The Commissioner for Data Protection and Freedom of Information in the German state of Hesse has warned that the use of Office 365 and Windows 10 in local schools was illegal under the European Union’s stringent GDPR rules. According to commissioner Michael Ronellenfitsch, the software exposes personal user data “to possible access by US officials”. As for Windows 10, the commissioner cited a German Federal Office for Information Security (BSI) report, which claimed that the OS sends “a wealth of telemetry data to Microsoft”.
The development comes after Microsoft recently started sending back data from German users to its US servers instead of storing and processing them locally, as it had been doing earlier. While Microsoft’s earlier actions complied with local data protection laws, the recent decision to migrate the service back to US data centers is what’s believed to have brought about the latest advisory.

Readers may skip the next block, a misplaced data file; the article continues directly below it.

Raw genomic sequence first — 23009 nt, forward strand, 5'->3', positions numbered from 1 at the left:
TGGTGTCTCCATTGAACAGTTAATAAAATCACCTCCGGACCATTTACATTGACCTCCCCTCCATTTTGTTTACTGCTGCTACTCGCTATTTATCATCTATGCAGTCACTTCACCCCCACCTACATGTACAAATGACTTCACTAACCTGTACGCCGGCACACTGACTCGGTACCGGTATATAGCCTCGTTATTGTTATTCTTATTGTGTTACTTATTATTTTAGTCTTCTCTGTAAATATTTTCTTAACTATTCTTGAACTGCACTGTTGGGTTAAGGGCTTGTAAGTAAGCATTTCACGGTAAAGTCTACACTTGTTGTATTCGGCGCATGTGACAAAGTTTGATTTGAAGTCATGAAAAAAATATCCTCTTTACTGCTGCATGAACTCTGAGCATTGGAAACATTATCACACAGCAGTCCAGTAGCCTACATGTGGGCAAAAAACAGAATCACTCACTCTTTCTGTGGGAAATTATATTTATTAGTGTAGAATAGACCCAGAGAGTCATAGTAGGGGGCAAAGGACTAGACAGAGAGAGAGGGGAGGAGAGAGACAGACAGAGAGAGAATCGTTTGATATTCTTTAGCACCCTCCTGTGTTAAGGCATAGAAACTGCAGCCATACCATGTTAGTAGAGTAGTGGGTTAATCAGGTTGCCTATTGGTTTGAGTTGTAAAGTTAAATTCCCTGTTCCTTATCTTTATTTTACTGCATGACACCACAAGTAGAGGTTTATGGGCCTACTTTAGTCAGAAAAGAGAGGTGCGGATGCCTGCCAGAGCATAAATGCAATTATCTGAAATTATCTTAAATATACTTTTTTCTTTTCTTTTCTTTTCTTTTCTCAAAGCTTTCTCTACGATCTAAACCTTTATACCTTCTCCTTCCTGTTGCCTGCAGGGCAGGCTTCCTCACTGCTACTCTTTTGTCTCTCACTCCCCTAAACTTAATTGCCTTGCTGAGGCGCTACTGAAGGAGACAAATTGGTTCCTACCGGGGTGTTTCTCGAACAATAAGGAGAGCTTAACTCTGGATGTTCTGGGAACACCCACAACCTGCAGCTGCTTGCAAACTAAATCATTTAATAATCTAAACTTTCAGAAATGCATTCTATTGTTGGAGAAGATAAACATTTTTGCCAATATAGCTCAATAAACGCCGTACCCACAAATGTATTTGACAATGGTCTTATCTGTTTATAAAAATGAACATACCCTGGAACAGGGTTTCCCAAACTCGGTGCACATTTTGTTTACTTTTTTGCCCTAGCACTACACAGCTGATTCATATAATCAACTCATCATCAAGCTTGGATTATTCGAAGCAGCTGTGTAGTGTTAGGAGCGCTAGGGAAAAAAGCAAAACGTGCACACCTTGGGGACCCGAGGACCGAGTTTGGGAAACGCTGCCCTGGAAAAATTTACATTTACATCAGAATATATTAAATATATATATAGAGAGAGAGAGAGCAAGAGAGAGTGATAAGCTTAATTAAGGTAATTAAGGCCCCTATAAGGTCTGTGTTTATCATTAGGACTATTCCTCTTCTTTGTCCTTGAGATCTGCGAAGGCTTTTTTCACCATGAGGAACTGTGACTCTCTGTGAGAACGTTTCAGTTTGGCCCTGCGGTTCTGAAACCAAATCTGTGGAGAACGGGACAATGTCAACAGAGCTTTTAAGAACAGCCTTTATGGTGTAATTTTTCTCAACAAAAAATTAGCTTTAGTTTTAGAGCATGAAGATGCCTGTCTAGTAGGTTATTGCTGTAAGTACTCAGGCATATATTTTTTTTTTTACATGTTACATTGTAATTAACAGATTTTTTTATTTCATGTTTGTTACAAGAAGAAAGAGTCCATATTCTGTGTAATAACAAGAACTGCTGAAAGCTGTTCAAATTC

The concerns expressed by the commissioner, however, isn’t limited to Office 365. According to Ronellenfitsch, “What is true for Microsoft is also true for the Google and Apple cloud solutions. The cloud solutions of these providers have so far not been transparent and comprehensibly set out. Therefore, it is also true that for schools, the privacy-compliant use is currently not possible”.
It will be interesting to see how Microsoft handles the issue, because as long as the impasse continues, the schools caught up in the crossfire will not be able to use either of the aforementioned software, but instead, will have to make do with “other tools such as on-premise licenses on local systems”, which likely includes Office 2016 and the decade-old Windows 7.